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Finding ways to improve productivity in unlikely places
Today, many industries face time-to-market challenges. The semiconductor design industry is no different. More formally known as the Electronic Design Automation (EDA) industry, design houses are under tremendous pressure to meet the continuous growth in complexity of the chips that power modern electronic devices. That complexity, fueled by consumer demand for more features and performance, has made design simulation and verification even more critical to successful first-pass chip tape-outs, placing huge pressures on engineering and IT to keep chips on schedule and within budget.
"New file system technologies are optimized for flash and can accelerate product design workflows"
The challenge is that more complex simulations need to be completed in less time, and legacy external storage may be the reason for lengthy chip design cycles—the applications are starved of data. The conventional wisdom of IT is to add more compute resources and EDA tools to solve the problem, but purchasing expensive equipment and tools may not reduce the design verification process because it does not address a primary problem, storage bottlenecks. Compute bottlenecks occur at the network attached storage (NAS) filer, leaving applications starved of data and design teams unproductive. Legacy NAS storage systems were not designed for the diverse workloads found in EDA today such as complex directory structures at massive scale, metadata-heavy I/O (input-output), large and small files, as well as random and sequential access patterns. Front-end and back-end chip design processes have unique storage requirements, so combining I/O and bandwidth intensive workloads on the same storage system often results in huge bottlenecks that delay final tape-out.
Historically, scale-out NAS has been an attractive solution that kept pace with increasing performance and capacity demands for any industry. However, it comes with compromises such as high management overhead, forklift upgrades, and islands storage. In EDA, each new chip design presents an increase in the amount of storage system capacity and performance required. The number of simulations performed and the amount of data being produced today demand a radical departure from traditional storage architectures in order to maintain productivity.
Many workflows, but especially complex chip designs can benefit greatly from the performance that can be achieved with flash technology. Flash is ideal for front-end design which requires the ability to rapidly process small files. Although scale-out NAS is great for streaming large files common in back-end design, it cannot deliver small file performance at the scales required by today’s designs. EDA increasingly requires storage optimized for the entire design flow.
Software-defined storage (SDS) is becoming widely adopted to provide both small and large file performance at low latencies without the cost, complexity, and performance limitations of legacy external storage systems. According to several analysts, the global SDS market could be as large as $40B. File based SDS, worth approximately $7B. Most applications still require a file system to organize and store the data. Inefficient disk operations cost precious time, leading to idle workers and lost productivity.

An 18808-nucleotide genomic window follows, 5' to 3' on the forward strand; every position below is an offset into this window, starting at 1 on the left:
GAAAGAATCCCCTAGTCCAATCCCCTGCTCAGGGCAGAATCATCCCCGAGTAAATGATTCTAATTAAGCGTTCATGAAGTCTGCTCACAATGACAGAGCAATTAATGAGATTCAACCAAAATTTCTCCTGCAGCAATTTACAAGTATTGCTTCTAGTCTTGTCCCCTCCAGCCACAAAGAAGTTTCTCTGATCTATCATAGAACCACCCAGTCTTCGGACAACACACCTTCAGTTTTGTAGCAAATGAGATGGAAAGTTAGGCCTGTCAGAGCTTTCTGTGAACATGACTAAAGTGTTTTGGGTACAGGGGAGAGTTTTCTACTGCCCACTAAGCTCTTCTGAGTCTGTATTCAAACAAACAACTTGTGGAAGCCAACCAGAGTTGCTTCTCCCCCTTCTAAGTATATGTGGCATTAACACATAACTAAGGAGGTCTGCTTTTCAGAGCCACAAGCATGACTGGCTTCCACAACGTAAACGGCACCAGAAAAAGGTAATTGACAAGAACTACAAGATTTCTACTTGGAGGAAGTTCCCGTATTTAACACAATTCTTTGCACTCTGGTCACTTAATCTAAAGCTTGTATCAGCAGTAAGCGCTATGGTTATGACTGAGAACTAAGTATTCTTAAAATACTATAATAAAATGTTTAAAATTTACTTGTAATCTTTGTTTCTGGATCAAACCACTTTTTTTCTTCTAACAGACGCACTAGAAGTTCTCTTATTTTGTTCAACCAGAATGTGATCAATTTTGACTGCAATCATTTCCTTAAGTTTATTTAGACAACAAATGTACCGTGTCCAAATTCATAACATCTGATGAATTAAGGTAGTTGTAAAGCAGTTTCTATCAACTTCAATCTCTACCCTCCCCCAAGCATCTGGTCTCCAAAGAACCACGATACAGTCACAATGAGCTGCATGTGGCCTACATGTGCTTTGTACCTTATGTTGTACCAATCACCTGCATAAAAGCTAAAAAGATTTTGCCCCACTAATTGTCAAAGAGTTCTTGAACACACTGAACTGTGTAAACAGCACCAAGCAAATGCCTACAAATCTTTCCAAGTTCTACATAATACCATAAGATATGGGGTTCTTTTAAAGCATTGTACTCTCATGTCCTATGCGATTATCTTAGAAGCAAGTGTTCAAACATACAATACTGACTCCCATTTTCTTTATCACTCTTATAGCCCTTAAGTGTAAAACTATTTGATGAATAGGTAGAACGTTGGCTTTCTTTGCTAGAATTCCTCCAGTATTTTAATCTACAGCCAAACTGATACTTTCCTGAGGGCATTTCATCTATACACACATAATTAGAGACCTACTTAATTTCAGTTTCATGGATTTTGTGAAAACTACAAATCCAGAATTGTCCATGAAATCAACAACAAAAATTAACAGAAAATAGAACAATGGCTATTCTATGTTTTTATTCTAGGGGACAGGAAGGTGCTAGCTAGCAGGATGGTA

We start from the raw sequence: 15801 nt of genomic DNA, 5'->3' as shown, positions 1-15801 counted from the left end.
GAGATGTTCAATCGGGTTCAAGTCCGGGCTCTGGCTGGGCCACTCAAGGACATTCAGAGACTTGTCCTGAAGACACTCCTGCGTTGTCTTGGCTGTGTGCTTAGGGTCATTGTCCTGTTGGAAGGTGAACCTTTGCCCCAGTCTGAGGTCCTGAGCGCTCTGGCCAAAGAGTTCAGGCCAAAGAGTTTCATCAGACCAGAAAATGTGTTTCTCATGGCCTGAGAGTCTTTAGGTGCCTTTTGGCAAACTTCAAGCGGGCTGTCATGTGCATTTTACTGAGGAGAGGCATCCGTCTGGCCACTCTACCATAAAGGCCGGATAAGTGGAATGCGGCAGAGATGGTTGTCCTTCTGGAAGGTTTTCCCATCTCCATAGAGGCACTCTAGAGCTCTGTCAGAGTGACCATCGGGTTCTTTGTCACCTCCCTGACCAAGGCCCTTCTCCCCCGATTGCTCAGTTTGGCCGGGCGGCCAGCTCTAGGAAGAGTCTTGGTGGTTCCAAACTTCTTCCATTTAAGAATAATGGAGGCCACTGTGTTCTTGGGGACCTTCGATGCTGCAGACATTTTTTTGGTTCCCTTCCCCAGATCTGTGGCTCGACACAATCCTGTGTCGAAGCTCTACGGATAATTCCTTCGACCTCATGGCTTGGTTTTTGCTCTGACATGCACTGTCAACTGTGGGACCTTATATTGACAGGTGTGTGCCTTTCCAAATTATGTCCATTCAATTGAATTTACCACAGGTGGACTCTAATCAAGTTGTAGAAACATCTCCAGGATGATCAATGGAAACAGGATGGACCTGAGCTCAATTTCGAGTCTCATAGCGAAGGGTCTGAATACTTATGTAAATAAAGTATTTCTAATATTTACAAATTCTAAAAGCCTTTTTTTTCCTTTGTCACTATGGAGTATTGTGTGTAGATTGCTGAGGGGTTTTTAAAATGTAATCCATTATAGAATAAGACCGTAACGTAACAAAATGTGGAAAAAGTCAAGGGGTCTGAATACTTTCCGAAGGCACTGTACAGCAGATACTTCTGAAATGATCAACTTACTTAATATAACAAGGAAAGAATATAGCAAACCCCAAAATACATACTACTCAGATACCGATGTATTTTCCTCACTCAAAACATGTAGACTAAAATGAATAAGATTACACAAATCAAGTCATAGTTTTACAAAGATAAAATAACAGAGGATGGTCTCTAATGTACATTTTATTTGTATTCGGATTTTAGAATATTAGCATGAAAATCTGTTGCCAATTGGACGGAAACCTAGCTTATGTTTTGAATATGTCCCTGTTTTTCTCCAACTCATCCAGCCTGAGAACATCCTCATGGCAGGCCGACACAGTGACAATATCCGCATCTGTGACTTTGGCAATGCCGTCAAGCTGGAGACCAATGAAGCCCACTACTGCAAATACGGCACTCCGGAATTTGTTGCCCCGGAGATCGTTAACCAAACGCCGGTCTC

A critical component to a high performance SDS solution is the underlying file system. The highest performing SDS solution is based on a parallel, distributed file system, one that dynamically and independently scales both performance and capacity and has been designed for flash technology. Designing for flash means that data is stored in the same format used by the flash device, greatly improving storage efficiency, performance, and ultimately, worker productivity. Flash memory is the key to achieving the low latency, small file performance that trading systems, databases, and EDA simulation tools rely on.
A key advantage of SDS solutions is their flexibility to run either alongside your applications sharing the same infrastructure (known as hyper converged) or run separately on dedicated hardware. In contrast, traditional NAS uses rigid configurations that run on specialized hardware and don’t scale, resulting in wasted IT resources. This does not mean that NAS systems are not useful; quite the contrary, legacy NAS devices can be repurposed as a more economical tier of storage for applications that do not require the extreme performance of flash. Inactive data can be moved from the performance (flash) tier to slower, more economical NAS for long term storage.
Productivity stems from operational efficiency. In EDA, storage solutions that deliver on-demand performance and capacity during peak simulation period scan have a tremendous impact on an organization’s ability to achieve on-time chip delivery. By avoiding rigid, hardware based storage architectures; designers can achieve breakthrough storage system performance at low latencies and a much-reduced cost. When verification and simulation comprise 60 percent of the chip design cycle, it makes sense to target these areas to improve operational efficiency. EDA organizations must ask themselves, if we could reduce this time by 30 percent to 50 percent, how much more productive could we be and what could that mean for our bottom line?